Pre-RFC: Packages as Optional Namespaces

Pre-RFC: Packages as Optional Namespaces


There have been a lot of discussions about namespacing in cargo. (most recently: Pre-RFC: (hyper)minimalist namespaces on and Pre-RFC: User namespaces on

There are some strong opinions about this floating around. From my perspective, most of the tension around this is that people have different sets of problems they want solved, some people want to solve squatting, some people want to solve ownership. The many years of talking past each other has left a lot of people feeling unheard and hurt.

I've been quietly talking to people, one-on-one, about this for years, to try and get an idea of how best to move forward here. I've had conversations with and cargo team members, as well as with community members, to better understand the space. I have presented various forms of this proposal to them and received positive responses. I do think this is a viable and good path forward, but for this to work out we need to be our best selves here.

I would like to request everyone to keep this discussion constructive and respectful.

This proposal is similar to [Pre-RFC]: Packages as Namespaces , but a bit more fleshed out.

This is not an official proposal from any relevant team. While I have discussed this with teams at various points, I have largely been an interested outsider to this whole set of discussions. After seeing discussions get rehashed again and again, I felt it is worth putting this proposal out there to maybe try and make progress this long standing issue.


As mentioned before, there are many different problems people want namespacing to solve. Here are a couple I've seen over the course of my discussions:

  • Namespacing to indicate organization ownership -- e.g. knowing that regex/foo is a crate you can trust if you trust regex.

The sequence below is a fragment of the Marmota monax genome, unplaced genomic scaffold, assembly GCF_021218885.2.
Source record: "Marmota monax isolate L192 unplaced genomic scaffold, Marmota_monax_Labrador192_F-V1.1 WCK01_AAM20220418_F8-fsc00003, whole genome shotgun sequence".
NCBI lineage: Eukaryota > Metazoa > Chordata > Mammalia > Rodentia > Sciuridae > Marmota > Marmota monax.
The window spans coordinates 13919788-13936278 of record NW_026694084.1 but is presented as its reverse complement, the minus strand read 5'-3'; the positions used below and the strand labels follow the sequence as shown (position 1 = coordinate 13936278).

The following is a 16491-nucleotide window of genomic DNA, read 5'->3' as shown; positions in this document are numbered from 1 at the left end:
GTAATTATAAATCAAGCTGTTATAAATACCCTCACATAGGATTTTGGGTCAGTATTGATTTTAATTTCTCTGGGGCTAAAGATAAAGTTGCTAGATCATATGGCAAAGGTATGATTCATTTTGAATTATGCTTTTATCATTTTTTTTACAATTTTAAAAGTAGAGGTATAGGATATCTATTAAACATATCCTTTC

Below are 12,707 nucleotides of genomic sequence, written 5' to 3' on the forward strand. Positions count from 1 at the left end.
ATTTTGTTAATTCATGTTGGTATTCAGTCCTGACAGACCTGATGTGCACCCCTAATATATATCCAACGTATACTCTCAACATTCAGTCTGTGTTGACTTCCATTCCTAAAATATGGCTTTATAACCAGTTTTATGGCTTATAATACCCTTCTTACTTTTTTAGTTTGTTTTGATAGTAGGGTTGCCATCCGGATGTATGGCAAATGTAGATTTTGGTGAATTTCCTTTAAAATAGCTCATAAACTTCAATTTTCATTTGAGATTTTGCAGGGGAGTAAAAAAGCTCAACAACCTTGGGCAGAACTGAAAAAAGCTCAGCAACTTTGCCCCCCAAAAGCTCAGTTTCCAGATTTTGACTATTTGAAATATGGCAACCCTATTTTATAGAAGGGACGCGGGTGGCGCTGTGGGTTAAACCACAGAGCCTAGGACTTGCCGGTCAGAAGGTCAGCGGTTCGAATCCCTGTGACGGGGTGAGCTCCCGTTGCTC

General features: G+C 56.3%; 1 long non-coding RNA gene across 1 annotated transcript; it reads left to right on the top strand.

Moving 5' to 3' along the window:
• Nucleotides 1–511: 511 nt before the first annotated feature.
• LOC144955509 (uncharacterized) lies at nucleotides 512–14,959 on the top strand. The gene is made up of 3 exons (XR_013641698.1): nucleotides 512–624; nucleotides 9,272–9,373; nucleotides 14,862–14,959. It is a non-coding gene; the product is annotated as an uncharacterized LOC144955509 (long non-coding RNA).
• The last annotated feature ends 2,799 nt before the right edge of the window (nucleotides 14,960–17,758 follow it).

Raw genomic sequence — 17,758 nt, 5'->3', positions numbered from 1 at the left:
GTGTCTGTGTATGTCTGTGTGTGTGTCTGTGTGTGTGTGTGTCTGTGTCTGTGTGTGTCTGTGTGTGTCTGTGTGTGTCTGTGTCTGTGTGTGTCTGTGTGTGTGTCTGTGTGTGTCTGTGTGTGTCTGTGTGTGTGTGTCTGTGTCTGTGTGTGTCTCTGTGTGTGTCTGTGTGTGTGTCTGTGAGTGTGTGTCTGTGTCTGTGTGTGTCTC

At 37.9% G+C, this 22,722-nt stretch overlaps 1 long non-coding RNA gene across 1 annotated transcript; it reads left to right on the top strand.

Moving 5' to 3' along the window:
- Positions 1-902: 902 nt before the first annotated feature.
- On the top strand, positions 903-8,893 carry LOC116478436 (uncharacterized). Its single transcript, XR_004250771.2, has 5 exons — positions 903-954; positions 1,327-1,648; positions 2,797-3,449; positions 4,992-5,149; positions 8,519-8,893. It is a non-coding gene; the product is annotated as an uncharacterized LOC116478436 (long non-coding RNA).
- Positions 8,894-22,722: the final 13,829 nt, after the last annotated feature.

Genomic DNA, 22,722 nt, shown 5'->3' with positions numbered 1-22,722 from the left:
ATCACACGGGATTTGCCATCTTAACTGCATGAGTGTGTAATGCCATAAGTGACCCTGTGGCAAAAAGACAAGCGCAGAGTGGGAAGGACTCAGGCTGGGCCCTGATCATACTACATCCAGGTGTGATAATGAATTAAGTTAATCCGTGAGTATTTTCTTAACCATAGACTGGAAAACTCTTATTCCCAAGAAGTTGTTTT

• Namespacing as a way to prevent squatting -- everyone publishes under username/foo or org/foo and thus names cannot overlap
  • Namespacing as a way to talk about multi-crate "packages" -- e.g. having a serde "package" that contains simul-versioned serde and serde/derive crates.

The focus of this proposal is the first problem only.

I do not find namespacing to be a solution to the problem of general squatting, for reasons that have been articulated many times (I don't want to go into it here, but feel free to DM me if you want to know more).

As for the multi-crate "package" concept, I'm interested in that kind of thing being possible but I feel like that does not need namespaces to work. There are some community members working on proposals in that space too.

Anyway, I'd like to keep the discussion here focused on the first problem only. The other problems are worth discussing, but let's please stay on topic!


Grant exclusive access to publishing crates parent/foo for owners of crate parent.

Namespaced crates can be named in Rust code using underscores (e.g. parent_foo)


While Rust crates are practically unlimited in size, it is a common pattern for organizations to split their projects into many crates, especially if they expect users to only need a fraction of their crates.